Tuesday, March 6, 2012

Social Consequences of Teen Gaming Addiction: Part II

Read Part I here.

Another part of the addiction dynamic with video games is most children and teens do not feel they have control over their day-to-day lives. They are generally told what to wear and eat, when to go to sleep and wake up, how to spend their day, and who their friends should be. In a video game, teens are in control, whether they are driving a race car, mastering a Jimi Hendrix guitar lick, or leading a revolution.

Additionally, there is the excitement of gaming. A "good game" will get a player's pulse racing and adrenaline pumping, even if he is sitting on the couch holding a controller. Games with a time component amplify this excitement, such as Jewel Quest in which the player may be down to one second before everything "blows up."

"Kicking the habit" is challenging. Video game and computer addicts cannot avoid computers. They need to use technology for homework and communication. The dynamic for a compulsive gamer is similar to an alcoholic who has to live and work next to a bar. Thus, parents need to set clear limits and monitor usage. This means the computer, smart phone, and gaming system need to be used in a public place (e.g., living room, den, kitchen) and need to be turned off at a time that allows the teen to wind down for sleep.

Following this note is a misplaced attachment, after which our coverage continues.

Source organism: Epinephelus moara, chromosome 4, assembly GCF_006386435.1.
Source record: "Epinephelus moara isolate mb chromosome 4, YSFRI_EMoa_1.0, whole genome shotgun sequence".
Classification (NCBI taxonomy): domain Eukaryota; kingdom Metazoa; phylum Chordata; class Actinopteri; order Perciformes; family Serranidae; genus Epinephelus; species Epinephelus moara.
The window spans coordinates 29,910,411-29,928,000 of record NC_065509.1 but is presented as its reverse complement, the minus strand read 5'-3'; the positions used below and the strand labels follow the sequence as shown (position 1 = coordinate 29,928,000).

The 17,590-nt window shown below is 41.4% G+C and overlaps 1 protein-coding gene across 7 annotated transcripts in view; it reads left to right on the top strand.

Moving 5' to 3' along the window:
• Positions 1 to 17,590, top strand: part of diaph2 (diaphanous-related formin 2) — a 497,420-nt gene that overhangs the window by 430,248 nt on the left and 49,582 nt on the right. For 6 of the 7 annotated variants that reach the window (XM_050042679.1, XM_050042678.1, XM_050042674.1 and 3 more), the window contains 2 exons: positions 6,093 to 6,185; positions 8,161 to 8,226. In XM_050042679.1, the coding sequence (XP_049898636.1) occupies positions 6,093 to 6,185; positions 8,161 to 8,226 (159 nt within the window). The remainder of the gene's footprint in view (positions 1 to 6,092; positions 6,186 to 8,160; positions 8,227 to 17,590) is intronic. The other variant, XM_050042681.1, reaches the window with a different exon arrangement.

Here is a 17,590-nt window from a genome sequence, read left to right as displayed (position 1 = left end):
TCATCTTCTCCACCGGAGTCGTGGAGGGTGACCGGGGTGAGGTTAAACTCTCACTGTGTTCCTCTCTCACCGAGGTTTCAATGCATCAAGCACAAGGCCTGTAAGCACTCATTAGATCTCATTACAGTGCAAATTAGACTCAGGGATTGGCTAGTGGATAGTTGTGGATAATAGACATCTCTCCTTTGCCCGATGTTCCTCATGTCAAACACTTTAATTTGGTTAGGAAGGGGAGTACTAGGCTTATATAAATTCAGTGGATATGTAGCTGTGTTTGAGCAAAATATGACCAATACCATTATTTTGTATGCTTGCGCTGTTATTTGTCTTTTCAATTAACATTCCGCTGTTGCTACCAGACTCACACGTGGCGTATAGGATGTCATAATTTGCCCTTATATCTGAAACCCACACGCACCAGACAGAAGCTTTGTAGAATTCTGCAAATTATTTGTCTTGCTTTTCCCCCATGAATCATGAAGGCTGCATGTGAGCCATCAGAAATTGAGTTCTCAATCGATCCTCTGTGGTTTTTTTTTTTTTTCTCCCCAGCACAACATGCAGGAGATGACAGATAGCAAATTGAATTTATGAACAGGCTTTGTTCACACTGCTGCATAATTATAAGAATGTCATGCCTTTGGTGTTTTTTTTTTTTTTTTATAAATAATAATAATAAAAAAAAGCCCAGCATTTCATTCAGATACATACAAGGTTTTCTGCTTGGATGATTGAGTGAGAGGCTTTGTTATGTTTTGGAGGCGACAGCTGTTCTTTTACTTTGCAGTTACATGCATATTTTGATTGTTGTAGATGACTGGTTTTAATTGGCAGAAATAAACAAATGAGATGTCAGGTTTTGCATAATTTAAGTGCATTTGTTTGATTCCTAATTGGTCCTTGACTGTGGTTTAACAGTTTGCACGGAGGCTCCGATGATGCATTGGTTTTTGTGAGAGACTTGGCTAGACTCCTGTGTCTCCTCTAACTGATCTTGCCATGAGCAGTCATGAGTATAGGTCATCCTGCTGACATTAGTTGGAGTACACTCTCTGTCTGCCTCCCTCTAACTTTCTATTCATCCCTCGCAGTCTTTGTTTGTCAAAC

Parents should help their children find alternatives to video games. Rather than restrict and limit use, parents should also try to get gamers to participate in sports, join the school band, afterschool clubs, or just play outside with the neighbors. Parents need to learn not to be afraid of the words, "I'm bored." The truth is, if a gamer gets bored enough, he may try to find something to do offline.

Who is most vulnerable to internet and video game addiction? Research shows that cyber and video game abuse, dependence, and addiction are most likely to occur in students diagnosed with depression, ADHD, and Asperger's Syndrome.

Since addicts usually have brain-based hard-wiring that predisposes them to multiple addictions, teens addicted to the cyber/video world are also at high risk for substance abuse and behavioral addictions. Substance abuse and cyber addiction often go hand-in-hand.

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